As an example, a critical IIoT system required to continue a business service would not be shut down, but the malicious process within it could be microsegmented. Similarly, fast initiation of the recovery process, including reimaging or initiation of fresh workloads in the cloud or fast patching, would be orchestrated in the context of business priorities. I believe this can be achieved at a rapid pace only with the use of AI; manual response could become too slow to be effective. Machines will take the required action, learn the environment, sequence containment and take recovery actions. Cybersecurity incident-response personnel can then focus on more strategic learnings from incidents to make these autonomous systems perform even better in the context of their environments.
3. Natural language interfaces will interact with cybersecurity platforms and services.
Humans and machines interface today largely through visual user interfaces. This could become outdated five years from now, given that we are already getting used to natural language interaction with Alexa, Google Assistant, Siri and Cortana. Natural language interaction could also become “natural” given the rapid pace of decision-making required in the future due to the increased volume of precision attacks. It will be easier to simply talk to the cyber defense platform to find out which assets are at the highest risk against a specific ransomware and instruct the platform to immediately patch them instead of clicking through several screens to find out the same information.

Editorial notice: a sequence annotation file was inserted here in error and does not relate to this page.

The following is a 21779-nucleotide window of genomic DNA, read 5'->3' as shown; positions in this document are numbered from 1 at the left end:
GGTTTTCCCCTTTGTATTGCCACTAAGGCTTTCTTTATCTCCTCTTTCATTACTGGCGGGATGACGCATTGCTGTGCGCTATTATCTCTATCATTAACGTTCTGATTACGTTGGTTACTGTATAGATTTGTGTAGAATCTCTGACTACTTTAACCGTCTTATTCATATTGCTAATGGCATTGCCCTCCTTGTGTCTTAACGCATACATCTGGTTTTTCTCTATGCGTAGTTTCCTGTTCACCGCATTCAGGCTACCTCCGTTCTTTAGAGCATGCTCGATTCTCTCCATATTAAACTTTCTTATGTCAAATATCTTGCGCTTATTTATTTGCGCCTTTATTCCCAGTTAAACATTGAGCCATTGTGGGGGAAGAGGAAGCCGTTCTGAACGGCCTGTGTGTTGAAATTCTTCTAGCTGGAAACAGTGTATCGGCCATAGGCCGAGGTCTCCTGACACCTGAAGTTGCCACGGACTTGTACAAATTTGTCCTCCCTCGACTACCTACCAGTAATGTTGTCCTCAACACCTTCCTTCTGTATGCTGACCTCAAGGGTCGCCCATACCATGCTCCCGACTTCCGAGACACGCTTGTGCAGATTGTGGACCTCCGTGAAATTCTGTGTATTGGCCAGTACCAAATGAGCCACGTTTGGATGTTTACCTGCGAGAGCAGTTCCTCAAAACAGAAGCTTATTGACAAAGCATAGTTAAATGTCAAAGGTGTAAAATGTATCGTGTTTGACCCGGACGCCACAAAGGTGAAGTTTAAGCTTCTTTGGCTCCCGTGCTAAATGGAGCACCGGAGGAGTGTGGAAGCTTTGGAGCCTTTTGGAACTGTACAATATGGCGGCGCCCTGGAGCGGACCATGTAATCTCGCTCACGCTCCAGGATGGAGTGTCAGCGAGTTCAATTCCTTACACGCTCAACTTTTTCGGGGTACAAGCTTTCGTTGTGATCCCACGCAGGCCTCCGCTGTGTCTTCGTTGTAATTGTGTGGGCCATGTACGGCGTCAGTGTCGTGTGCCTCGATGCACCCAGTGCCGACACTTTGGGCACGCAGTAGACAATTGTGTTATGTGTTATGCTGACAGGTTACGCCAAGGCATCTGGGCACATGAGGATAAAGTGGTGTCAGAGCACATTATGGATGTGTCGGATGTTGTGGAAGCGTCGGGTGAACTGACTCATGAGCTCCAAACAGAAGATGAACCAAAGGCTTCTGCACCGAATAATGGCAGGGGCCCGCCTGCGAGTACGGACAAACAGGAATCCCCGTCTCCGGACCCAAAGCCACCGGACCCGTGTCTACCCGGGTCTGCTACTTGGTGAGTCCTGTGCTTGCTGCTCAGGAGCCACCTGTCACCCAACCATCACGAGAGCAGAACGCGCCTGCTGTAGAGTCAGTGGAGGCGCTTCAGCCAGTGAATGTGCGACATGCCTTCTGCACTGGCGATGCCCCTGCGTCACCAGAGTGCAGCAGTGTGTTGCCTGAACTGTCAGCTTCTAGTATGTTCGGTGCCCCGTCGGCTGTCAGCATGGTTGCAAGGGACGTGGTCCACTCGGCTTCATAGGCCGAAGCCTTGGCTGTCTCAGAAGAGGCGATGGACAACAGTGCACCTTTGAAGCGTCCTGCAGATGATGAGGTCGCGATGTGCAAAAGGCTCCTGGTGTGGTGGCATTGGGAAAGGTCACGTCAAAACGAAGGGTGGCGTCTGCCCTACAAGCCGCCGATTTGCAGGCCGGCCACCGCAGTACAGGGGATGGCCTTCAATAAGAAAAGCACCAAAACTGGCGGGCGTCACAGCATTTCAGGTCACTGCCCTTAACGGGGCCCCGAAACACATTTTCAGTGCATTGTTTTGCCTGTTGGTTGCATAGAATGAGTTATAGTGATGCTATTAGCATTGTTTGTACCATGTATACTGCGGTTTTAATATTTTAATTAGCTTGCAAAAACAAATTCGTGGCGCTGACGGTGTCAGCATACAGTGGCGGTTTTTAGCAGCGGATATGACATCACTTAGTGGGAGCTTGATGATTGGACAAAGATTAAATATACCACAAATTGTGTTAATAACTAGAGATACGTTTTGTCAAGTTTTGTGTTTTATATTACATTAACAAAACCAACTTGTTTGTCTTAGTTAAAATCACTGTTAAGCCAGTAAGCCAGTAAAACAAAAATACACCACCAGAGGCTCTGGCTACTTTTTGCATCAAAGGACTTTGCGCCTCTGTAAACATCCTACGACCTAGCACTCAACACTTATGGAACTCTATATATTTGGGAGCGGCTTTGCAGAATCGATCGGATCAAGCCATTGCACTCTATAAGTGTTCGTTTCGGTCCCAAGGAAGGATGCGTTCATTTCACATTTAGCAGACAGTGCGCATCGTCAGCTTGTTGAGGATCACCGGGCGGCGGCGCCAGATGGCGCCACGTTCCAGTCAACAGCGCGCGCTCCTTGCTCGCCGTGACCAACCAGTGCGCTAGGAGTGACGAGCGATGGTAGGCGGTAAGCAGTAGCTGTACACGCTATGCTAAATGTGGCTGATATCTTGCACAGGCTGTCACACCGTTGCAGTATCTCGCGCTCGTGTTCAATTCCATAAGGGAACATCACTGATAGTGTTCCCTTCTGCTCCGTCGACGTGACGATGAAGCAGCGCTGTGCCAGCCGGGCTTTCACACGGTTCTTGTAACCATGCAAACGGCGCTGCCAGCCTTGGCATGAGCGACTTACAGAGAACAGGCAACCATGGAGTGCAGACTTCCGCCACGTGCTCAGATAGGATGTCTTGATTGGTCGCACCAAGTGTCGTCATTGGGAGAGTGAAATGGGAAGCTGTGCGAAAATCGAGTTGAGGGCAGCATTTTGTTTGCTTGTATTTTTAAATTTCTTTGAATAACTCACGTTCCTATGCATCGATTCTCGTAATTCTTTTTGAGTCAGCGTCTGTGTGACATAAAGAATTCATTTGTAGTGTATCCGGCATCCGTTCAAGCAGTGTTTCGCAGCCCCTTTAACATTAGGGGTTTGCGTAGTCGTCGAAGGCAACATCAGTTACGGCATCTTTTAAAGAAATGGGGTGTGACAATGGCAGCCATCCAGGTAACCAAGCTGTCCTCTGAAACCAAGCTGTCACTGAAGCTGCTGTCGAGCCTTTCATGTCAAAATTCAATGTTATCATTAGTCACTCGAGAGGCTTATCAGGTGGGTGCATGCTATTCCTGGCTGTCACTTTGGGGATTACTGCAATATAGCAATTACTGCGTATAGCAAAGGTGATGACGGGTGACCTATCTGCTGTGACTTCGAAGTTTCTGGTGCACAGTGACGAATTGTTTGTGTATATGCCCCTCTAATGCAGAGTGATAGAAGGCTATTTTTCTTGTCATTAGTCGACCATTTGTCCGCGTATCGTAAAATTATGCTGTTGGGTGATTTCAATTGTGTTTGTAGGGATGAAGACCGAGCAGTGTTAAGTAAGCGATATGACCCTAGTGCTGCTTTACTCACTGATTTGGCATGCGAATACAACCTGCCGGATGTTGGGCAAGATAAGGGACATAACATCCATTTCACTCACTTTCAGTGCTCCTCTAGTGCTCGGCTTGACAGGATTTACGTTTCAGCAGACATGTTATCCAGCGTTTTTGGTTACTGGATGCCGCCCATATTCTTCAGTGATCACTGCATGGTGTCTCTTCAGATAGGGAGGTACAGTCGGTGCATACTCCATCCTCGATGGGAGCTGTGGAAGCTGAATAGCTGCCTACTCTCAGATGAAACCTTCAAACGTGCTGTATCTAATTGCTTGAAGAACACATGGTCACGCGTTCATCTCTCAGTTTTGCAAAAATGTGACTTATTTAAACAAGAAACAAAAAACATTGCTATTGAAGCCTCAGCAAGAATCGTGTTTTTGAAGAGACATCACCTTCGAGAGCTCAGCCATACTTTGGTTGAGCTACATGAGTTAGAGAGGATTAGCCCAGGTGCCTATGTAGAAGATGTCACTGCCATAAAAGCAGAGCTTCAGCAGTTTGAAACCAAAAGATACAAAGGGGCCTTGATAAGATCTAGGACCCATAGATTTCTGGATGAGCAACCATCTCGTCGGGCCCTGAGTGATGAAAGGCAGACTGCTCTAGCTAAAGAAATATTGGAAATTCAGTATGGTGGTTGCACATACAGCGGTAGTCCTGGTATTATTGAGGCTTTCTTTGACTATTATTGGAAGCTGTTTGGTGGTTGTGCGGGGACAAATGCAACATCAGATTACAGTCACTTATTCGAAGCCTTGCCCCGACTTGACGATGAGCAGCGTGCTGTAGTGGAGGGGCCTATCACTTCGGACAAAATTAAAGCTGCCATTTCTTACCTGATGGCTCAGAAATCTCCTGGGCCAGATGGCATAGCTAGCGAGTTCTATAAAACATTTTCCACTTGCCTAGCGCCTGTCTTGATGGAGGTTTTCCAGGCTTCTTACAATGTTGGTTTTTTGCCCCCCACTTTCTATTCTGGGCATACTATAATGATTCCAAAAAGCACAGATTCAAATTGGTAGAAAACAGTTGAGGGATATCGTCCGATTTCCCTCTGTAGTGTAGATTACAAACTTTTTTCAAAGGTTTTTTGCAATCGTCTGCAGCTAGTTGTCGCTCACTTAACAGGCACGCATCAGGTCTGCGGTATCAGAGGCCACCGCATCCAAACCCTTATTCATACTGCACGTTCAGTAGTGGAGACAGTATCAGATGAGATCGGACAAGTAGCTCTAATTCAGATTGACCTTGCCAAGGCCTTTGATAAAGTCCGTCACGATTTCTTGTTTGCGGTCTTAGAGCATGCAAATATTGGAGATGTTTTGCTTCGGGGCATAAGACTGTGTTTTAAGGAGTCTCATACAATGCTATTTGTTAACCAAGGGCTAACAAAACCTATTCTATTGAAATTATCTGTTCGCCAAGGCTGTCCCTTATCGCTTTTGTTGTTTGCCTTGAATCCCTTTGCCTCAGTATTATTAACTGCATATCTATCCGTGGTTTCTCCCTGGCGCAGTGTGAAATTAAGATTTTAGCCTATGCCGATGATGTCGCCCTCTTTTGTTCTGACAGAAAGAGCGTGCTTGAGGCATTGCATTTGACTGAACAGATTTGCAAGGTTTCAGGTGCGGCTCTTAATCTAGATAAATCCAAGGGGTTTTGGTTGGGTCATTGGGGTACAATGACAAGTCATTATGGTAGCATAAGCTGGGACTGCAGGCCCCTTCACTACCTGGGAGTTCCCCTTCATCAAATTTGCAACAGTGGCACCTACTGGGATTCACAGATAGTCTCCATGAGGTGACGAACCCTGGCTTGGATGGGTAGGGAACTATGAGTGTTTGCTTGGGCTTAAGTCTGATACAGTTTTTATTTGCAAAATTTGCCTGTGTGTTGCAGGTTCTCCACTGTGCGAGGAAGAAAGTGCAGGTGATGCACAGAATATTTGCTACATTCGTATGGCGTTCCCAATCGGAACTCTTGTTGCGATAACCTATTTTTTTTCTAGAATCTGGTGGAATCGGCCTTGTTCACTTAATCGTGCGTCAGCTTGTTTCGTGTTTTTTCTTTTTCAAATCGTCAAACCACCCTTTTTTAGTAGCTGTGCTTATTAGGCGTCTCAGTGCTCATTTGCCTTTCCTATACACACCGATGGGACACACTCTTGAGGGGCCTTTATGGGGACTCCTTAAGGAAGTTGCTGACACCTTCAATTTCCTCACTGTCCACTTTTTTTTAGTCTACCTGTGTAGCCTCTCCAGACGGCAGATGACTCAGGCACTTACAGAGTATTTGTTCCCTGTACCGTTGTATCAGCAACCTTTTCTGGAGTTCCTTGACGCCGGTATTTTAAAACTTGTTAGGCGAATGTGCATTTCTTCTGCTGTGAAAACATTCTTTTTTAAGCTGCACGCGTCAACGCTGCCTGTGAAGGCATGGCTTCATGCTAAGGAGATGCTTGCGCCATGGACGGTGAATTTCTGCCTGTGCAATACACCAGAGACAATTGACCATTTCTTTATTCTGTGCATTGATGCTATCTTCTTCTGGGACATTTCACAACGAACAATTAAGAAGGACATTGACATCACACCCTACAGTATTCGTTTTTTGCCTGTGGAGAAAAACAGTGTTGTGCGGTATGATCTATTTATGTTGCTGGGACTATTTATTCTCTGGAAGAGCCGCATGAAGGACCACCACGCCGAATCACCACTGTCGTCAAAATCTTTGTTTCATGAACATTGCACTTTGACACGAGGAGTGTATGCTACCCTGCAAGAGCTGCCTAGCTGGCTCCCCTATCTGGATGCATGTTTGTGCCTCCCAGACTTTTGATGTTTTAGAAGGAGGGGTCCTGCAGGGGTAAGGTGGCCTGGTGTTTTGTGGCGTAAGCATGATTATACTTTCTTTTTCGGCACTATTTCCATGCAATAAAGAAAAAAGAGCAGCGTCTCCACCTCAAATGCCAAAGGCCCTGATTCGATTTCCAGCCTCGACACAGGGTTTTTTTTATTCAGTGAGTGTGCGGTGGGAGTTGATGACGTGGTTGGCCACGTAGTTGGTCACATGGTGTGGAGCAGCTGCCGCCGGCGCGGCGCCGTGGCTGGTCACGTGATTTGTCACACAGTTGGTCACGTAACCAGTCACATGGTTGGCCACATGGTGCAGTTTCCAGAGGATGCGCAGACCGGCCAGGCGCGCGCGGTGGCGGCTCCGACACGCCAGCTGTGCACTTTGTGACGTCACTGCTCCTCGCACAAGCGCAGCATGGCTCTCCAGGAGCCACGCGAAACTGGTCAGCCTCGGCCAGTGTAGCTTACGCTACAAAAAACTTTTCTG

This could be extremely useful in scenarios where a high-speed response is required to contain incidents. The cyber defense platform could compute the response required, talk to the CISO on appropriate actions and ask for approval. Once the CISO verbally approved, the autonomous response could be put into action. Going through ticketing systems and approvals will be a thing of the past.
4. Supply chain attacks could focus on employees’ home networks and social presence.
Cybercrime syndicates are always looking at easier pathways to reach crown jewels. When perimeters became stronger, the focus shifted to an innovative and easier option of socially engineering employees. As we strengthen our defenses against social engineering, attackers will likely shift toward compromising the home network of the employee and then using this as a segue to infiltrate the official perimeter. The same concept could also extend to social media. Attackers could use social media to target the personal profile of an employee instead of targeting the same employee through work channels. This would be the shift toward an easier pathway for compromise.
The implication is that monitoring and response will have to incorporate a 360-degree view for critical employees that marries their corporate footprints, home networks and social media.
5. Cyber defense could become a universal utility service — any device, anywhere, in a plug-and-play service.
I expect large-scale proliferation of devices and systems across all industries. Every industry will have systems in the cloud, edge architecture data centers, operational technology (OT) and IoT devices. Cybercrime syndicates will have an easier time compromising a few systems from an even larger footprint of systems compared to today. This could create companies that offer cyber defense as a utility-based service, where users can rapidly and seamlessly integrate devices anywhere, on demand. This means these companies would need to provide seamless integration, apply use cases for detection and develop response mechanisms that kick in on demand. The service delivery model could be modeled around utility services, meaning it would be as easy as getting water and electricity: Switch on and get metered.